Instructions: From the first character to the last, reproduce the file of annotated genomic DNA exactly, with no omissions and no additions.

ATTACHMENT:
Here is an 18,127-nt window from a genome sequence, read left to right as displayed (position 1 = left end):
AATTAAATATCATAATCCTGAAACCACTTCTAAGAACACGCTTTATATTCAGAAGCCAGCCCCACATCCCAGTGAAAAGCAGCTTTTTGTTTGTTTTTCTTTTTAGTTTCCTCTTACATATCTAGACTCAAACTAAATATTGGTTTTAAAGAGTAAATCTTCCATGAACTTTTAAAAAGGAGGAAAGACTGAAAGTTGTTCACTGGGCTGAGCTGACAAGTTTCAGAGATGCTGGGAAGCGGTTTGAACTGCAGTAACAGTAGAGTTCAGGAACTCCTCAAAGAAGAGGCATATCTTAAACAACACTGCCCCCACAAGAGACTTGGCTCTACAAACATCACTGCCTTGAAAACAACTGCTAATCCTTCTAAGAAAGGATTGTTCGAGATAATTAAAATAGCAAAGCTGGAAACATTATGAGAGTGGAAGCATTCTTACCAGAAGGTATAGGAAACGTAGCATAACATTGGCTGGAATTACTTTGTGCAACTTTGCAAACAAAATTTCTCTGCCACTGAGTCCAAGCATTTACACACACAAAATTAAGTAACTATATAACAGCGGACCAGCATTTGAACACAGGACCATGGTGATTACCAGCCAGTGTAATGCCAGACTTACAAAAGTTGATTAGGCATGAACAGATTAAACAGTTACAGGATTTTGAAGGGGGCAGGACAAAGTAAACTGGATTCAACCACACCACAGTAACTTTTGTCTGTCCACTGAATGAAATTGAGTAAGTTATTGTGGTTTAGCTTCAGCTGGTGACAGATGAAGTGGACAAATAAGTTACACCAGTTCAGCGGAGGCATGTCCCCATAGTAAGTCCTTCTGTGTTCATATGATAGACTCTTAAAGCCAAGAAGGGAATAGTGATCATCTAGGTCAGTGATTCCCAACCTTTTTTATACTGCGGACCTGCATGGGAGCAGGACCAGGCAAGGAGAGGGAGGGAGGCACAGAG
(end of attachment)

Here is an 18,127-nt window from a genome sequence, read left to right as displayed (position 1 = left end):
AATTAAATATCATAATCCTGAAACCACTTCTAAGAACACGCTTTATATTCAGAAGCCAGCCCCACATCCCAGTGAAAAGCAGCTTTTTGTTTGTTTTTCTTTTTAGTTTCCTCTTACATATCTAGACTCAAACTAAATATTGGTTTTAAAGAGTAAATCTTCCATGAACTTTTAAAAAGGAGGAAAGACTGAAAGTTGTTCACTGGGCTGAGCTGACAAGTTTCAGAGATGCTGGGAAGCGGTTTGAACTGCAGTAACAGTAGAGTTCAGGAACTCCTCAAAGAAGAGGCATATCTTAAACAACACTGCCCCCACAAGAGACTTGGCTCTACAAACATCACTGCCTTGAAAACAACTGCTAATCCTTCTAAGAAAGGATTGTTCGAGATAATTAAAATAGCAAAGCTGGAAACATTATGAGAGTGGAAGCATTCTTACCAGAAGGTATAGGAAACGTAGCATAACATTGGCTGGAATTACTTTGTGCAACTTTGCAAACAAAATTTCTCTGCCACTGAGTCCAAGCATTTACACACACAAAATTAAGTAACTATATAACAGCGGACCAGCATTTGAACACAGGACCATGGTGATTACCAGCCAGTGTAATGCCAGACTTACAAAAGTTGATTAGGCATGAACAGATTAAACAGTTACAGGATTTTGAAGGGGGCAGGACAAAGTAAACTGGATTCAACCACACCACAGTAACTTTTGTCTGTCCACTGAATGAAATTGAGTAAGTTATTGTGGTTTAGCTTCAGCTGGTGACAGATGAAGTGGACAAATAAGTTACACCAGTTCAGCGGAGGCATGTCCCCATAGTAAGTCCTTCTGTGTTCATATGATAGACTCTTAAAGCCAAGAAGGGAATAGTGATCATCTAGGTCAGTGATTCCCAACCTTTTTTATACTGCGGACCTGCATGGGAGCAGGACCAGGCAAGGAGAGGGAGGGAGGCACAGAG